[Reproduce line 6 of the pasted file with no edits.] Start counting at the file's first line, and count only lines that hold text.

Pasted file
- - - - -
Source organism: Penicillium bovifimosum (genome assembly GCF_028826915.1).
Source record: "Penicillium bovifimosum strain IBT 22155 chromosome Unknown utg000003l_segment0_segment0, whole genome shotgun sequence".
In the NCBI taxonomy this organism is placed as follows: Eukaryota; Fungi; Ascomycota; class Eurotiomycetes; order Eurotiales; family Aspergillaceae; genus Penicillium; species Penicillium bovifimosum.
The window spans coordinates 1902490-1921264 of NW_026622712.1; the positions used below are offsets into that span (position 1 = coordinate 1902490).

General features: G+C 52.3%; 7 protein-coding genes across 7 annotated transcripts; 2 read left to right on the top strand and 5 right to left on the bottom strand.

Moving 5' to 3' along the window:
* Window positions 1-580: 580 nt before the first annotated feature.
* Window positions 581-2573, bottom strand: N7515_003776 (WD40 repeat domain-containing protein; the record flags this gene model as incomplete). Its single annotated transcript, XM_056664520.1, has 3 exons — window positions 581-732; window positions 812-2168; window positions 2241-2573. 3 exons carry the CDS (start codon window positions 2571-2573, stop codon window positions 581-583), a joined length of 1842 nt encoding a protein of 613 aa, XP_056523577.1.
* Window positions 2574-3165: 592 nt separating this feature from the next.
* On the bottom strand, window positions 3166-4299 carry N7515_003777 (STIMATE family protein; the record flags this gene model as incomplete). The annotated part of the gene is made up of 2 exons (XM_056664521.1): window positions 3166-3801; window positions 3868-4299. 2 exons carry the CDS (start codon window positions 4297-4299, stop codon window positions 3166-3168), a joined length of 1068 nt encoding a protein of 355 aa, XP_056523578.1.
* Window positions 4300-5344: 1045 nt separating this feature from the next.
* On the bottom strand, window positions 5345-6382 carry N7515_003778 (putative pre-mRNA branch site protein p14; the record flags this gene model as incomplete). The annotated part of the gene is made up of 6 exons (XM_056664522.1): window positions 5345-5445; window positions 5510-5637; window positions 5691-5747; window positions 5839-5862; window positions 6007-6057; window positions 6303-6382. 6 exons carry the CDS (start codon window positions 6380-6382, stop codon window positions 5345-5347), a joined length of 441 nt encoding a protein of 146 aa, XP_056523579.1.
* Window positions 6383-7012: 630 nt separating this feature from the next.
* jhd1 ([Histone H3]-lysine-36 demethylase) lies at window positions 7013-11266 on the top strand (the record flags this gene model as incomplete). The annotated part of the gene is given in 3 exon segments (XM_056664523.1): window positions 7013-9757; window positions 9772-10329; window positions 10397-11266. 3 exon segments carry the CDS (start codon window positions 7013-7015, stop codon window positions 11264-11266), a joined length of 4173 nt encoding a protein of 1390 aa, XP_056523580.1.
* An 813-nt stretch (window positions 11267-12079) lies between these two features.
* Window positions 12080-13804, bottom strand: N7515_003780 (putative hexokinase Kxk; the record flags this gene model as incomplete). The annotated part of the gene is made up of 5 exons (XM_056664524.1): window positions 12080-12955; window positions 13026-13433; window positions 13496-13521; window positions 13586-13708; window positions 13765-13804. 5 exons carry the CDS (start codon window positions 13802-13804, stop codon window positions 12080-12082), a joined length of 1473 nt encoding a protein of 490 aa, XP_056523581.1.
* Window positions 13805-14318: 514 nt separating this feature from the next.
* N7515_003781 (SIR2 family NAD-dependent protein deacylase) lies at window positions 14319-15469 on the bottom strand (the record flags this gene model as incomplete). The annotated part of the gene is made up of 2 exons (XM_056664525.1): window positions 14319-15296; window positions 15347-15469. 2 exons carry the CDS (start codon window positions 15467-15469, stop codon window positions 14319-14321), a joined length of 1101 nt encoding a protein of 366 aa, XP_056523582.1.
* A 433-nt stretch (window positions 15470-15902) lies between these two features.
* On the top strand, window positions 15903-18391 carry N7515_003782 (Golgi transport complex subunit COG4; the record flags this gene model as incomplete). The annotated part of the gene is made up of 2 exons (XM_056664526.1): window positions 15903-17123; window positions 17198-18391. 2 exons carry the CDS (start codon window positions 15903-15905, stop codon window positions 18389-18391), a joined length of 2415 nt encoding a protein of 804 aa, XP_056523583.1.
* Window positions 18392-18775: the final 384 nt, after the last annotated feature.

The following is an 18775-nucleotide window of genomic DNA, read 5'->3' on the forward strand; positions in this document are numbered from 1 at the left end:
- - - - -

Moving 5' to 3' along the window: